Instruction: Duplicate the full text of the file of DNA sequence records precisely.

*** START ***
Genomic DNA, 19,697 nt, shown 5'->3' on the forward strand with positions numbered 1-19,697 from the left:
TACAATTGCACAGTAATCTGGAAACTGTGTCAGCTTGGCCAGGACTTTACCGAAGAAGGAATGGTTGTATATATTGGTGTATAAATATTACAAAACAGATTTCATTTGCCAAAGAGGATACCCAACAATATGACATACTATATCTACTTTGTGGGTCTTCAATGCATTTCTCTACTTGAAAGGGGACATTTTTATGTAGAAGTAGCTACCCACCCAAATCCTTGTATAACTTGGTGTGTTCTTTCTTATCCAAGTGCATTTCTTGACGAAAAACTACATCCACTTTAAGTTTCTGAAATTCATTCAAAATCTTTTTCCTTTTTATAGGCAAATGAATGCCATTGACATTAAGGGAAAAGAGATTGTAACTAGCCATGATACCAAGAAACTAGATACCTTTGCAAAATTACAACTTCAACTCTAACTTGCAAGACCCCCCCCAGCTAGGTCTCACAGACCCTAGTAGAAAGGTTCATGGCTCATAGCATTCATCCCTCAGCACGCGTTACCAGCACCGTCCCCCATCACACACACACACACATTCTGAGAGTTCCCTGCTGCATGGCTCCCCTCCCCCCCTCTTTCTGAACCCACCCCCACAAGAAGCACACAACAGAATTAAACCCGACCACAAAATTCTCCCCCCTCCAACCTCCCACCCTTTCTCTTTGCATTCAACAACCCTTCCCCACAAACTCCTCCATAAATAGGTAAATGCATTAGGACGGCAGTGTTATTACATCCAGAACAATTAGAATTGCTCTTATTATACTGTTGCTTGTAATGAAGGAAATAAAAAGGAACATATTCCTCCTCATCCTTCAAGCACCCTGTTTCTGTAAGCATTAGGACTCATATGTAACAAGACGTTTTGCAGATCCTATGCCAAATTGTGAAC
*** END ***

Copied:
Genomic DNA, 19,697 nt, shown 5'->3' on the forward strand with positions numbered 1-19,697 from the left:
TACAATTGCACAGTAATCTGGAAACTGTGTCAGCTTGGCCAGGACTTTACCGAAGAAGGAATGGTTGTATATATTGGTGTATAAATATTACAAAACAGATTTCATTTGCCAAAGAGGATACCCAACAATATGACATACTATATCTACTTTGTGGGTCTTCAATGCATTTCTCTACTTGAAAGGGGACATTTTTATGTAGAAGTAGCTACCCACCCAAATCCTTGTATAACTTGGTGTGTTCTTTCTTATCCAAGTGCATTTCTTGACGAAAAACTACATCCACTTTAAGTTTCTGAAATTCATTCAAAATCTTTTTCCTTTTTATAGGCAAATGAATGCCATTGACATTAAGGGAAAAGAGATTGTAACTAGCCATGATACCAAGAAACTAGATACCTTTGCAAAATTACAACTTCAACTCTAACTTGCAAGACCCCCCCCAGCTAGGTCTCACAGACCCTAGTAGAAAGGTTCATGGCTCATAGCATTCATCCCTCAGCACGCGTTACCAGCACCGTCCCCCATCACACACACACACACATTCTGAGAGTTCCCTGCTGCATGGCTCCCCTCCCCCCCTCTTTCTGAACCCACCCCCACAAGAAGCACACAACAGAATTAAACCCGACCACAAAATTCTCCCCCCTCCAACCTCCCACCCTTTCTCTTTGCATTCAACAACCCTTCCCCACAAACTCCTCCATAAATAGGTAAATGCATTAGGACGGCAGTGTTATTACATCCAGAACAATTAGAATTGCTCTTATTATACTGTTGCTTGTAATGAAGGAAATAAAAAGGAACATATTCCTCCTCATCCTTCAAGCACCCTGTTTCTGTAAGCATTAGGACTCATATGTAACAAGACGTTTTGCAGATCCTATGCCAAATTGTGAAC